Depending on what kind of driving you will be doing on your motorcycle, how experienced you are, and your driving record, your bike insurance will likely be less than your auto policy. Although riding a motorcycle is often more dangerous and a higher risk than driving a car, these factors can influence a lower rate. Keep in mind that in many states you have to pass a rider training program before you can get a license or have a motorcycle endorsement added to your driver’s license.

Helmet laws affect motorcycle insurance rates

In many states, helmets are only mandated for motorcycle riders under the age of 21. While this makes many motorcyclists happy, it has also caused the cost of insurance to go up. And because riders in Florida need at least $10,000 in medical benefits coverage (other states require as much as $200,000 in medical coverage), the cost to insure their ride can get quite costly. Motorcyclists who wear helmets, on the other hand, can save on their premiums.

Motorcycles and their riders suffer more in an accident

Although some states do not require motorcycle insurance, you’d be foolish not to have a policy in place to cover you and your bike in the event of an accident. In most cases, if a bike collides with a car, the bike and the rider suffer greater damage and injury than the other vehicle. So if you don’t have the right amount of coverage, you stand to lose a lot by way of costly repairs and medical bills.

It’s recommended that motorcyclists have the following coverage:

Liability

Collision

Comprehensive

Medical

While the same types of coverage are available and recommended for cars, many drivers can get away with minimum coverage and opt out of comprehensive. But for a motorcycle rider, having inadequate insurance is a much riskier proposition.

Motorcyclists need medical coverage

It’s a sad fact, but in most cases, if you are involved in a crash with your motorcycle, the odds of getting injured are quite high – much more so than if you were driving a car in the same accident. That being said, unless you have health insurance that includes coverage for an accident on your bike, you need medical coverage included in your motorcycle policy.

If you own both a motorcycle and a car, remember that you need two separate polices for these vehicles. Of course, if you are an occasional rider, you may have the option to add coverage to your auto policy, but it’s best to speak to your provider and find out the best option for your specific needs. While saving money on monthly premiums is always a goal, skimping on your coverage is never a good idea, especially when you consider the risks of hitting the road on a bike.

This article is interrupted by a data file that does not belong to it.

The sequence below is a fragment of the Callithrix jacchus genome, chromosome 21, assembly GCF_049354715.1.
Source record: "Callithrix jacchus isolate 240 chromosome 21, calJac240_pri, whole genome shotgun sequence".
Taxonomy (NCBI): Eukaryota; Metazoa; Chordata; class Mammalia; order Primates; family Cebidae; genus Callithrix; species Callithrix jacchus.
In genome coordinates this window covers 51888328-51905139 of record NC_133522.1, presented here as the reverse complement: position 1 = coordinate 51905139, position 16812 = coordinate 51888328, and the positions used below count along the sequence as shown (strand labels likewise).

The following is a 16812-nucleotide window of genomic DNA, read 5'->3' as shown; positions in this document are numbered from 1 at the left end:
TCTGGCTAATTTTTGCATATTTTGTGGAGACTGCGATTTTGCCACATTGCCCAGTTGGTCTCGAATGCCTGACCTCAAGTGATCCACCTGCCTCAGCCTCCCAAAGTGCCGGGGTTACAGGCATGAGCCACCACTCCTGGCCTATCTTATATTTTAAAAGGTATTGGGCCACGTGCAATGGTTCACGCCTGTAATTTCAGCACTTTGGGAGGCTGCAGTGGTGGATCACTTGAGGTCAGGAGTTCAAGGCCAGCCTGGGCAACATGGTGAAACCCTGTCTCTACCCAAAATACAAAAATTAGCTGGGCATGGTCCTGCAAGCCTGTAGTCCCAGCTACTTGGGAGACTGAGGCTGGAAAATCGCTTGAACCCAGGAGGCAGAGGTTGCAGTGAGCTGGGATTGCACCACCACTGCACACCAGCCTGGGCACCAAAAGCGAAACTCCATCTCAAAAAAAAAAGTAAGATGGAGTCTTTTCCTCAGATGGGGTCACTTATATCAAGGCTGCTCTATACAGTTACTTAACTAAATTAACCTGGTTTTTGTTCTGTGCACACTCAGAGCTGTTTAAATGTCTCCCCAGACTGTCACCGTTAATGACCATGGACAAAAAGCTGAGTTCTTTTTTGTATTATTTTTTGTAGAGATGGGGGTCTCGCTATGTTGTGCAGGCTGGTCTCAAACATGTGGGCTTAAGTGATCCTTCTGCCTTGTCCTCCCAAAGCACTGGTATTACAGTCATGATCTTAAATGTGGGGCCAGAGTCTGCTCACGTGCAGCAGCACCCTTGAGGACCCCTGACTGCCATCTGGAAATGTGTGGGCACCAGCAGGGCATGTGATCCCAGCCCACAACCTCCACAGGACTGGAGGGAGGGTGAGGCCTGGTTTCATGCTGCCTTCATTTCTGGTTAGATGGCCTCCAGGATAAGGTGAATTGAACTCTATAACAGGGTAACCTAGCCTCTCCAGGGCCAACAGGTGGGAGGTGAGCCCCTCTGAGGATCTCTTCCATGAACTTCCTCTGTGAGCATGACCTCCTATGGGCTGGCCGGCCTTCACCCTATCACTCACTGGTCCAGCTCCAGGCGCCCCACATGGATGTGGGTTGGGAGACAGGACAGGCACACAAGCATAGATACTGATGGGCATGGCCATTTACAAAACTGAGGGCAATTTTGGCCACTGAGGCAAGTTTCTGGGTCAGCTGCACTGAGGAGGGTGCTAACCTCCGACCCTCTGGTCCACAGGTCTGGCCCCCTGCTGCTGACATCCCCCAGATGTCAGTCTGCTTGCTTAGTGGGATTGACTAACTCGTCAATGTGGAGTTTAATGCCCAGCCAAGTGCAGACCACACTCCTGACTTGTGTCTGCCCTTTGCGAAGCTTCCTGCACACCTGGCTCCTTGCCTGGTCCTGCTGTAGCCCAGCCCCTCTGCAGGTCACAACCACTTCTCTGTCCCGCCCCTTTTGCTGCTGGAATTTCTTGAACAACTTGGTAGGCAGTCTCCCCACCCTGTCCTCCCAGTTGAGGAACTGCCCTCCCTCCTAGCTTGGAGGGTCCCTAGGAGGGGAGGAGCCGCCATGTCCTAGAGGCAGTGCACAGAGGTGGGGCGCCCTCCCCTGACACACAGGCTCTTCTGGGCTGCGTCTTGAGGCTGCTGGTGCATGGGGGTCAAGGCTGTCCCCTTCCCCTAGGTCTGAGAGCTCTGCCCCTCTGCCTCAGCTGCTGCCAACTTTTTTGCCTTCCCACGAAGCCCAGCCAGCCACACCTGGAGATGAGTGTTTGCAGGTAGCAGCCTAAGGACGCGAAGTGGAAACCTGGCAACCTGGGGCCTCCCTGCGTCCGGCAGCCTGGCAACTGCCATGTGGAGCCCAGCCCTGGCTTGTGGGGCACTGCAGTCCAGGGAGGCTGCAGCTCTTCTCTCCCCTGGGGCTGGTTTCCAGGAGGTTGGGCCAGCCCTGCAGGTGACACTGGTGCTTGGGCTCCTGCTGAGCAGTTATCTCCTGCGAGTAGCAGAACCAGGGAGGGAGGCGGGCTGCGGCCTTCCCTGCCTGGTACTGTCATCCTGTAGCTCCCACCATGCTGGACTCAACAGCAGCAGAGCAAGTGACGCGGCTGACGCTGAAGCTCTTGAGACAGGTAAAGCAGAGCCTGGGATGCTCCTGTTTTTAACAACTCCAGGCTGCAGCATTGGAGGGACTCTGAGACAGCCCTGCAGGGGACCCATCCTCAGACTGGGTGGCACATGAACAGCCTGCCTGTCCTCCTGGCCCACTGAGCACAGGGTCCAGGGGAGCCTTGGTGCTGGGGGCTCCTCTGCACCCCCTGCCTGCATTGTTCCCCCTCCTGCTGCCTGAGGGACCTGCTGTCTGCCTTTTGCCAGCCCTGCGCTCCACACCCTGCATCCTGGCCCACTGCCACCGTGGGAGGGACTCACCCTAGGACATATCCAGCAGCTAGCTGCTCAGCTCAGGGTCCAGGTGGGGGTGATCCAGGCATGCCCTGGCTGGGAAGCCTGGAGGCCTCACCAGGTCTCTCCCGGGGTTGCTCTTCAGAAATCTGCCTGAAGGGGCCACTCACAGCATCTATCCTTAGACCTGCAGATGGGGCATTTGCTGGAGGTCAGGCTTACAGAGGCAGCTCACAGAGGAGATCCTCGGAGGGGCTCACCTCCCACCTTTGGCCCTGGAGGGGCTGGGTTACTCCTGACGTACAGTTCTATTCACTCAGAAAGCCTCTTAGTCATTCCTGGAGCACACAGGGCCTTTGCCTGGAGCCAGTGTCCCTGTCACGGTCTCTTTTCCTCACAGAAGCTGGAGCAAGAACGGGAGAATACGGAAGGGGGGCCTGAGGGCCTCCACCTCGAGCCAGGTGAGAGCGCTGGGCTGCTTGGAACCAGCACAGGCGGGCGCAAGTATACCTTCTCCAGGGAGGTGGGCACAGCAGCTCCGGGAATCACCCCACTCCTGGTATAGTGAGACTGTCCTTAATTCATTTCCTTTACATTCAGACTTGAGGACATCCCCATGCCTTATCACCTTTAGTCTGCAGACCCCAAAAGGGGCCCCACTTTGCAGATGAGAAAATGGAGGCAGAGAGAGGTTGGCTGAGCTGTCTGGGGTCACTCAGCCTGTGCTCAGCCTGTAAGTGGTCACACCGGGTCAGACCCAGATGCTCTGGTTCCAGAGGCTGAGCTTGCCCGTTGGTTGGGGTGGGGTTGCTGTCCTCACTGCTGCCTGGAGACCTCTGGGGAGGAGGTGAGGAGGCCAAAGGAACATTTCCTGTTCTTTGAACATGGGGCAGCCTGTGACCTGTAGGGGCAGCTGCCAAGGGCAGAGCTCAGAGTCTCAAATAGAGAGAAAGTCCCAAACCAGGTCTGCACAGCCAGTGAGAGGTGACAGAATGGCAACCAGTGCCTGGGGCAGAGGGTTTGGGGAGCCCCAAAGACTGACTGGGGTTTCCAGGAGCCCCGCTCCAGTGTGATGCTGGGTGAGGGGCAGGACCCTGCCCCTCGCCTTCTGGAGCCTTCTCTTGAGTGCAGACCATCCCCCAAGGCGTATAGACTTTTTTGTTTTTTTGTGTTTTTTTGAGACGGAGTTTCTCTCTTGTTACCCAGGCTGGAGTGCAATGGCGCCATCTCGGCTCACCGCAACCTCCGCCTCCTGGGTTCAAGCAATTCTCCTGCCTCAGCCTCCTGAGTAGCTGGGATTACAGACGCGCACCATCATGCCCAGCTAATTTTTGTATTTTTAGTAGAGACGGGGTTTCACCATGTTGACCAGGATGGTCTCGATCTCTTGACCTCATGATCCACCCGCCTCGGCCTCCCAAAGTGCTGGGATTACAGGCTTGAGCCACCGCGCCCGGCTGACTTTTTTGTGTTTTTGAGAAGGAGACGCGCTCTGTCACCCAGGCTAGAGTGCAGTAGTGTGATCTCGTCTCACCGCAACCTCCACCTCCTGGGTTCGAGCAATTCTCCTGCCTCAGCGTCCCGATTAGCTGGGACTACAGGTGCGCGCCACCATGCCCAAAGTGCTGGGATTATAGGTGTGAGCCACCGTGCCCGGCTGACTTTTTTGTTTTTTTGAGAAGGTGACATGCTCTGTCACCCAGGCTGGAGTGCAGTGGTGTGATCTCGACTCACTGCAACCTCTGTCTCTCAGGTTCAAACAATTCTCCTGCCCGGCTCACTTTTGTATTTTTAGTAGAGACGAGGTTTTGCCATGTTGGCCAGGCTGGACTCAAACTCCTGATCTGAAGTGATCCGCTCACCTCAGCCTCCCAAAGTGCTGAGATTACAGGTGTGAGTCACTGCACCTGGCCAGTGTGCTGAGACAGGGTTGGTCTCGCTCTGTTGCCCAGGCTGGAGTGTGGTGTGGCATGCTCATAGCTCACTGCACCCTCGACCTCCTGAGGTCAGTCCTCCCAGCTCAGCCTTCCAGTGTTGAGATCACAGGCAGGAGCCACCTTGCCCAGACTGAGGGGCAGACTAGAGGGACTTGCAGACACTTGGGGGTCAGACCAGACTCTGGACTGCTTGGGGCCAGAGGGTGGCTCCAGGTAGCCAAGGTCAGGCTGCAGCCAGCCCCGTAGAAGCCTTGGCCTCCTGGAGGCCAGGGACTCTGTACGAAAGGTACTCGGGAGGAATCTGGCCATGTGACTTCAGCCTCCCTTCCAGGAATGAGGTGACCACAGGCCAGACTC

For more information about insurance for your car or motorcycle, give us a call at 305-648-7070 or fill out our online quote request form. We are standing by to assist you in getting the coverage you need.

Insurance Binders: What You Need to Know

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Insurance Binders: What You Need to Know

Many have heard of them—but what exactly are they?

Let’s face it, insurance can be confusing. Most folks depend on their agent to fill them in on the details that are necessary and choose not to worry about the ones that should be left to the experts. But understanding many of the industry terms and how they apply to you and your insurance policies is always a good idea. “Insurance binder” is one term that many people aren’t clear on, including what it means and when you would need one. So here’s a quick overview of what you need to know:

What is an insurance binder?

An insurance binder is a temporary contract that states that a certain insurance policy has taken effect. So essentially, if you were buying a new car and wanted to make sure it was covered even before you drove it home, you could call your insurance company and ask them to issue a binder.

Binders are a short-term agreement that your insurance company issues based on your arrangement with them. And they do not necessarily guarantee long-term coverage.

When do I need one?

There are several scenarios where an insurance binder may be necessary and if you’re not sure if you need one, the advisable thing to do is to call your provider. Some examples of when you would require a binder include:

 

Purchasing a home: Your title company may require you to get a homeowner’s binder before they are willing to handle your closing

Buying a new car: If you’re purchasing at a dealership, it’s not uncommon for the dealer to require you to have an insurance binder before you can take it home

Renting a home: Some landlords require that their tenants get a renter’s insurance policy binder to ensure they are not liable for loss or damages to personal property

How long is the term?

Insurance binders are meant to be interim policies that are only in effect until the long-term policy has been written. They can vary in length from 30 to 60 days and can usually be cancelled anytime within that period—although some carriers will specify a date that a cancellation has to occur by.

What happens after a binder is issued?

In most cases, after you’ve been issued a binder, your insurance provider will assess the risk of taking on this policy, check out all of the information you’ve provided to them (if you don’t already have policies with them), and review your records and claims history. Once they determine the level of risk, they’ll set a premium amount and advise you of how much you need to pay upfront to put the long-term policy into effect. The process, although it may seem long, usually doesn’t take too much time. Once your policy is approved, you will receive the documentation from your insurance provider.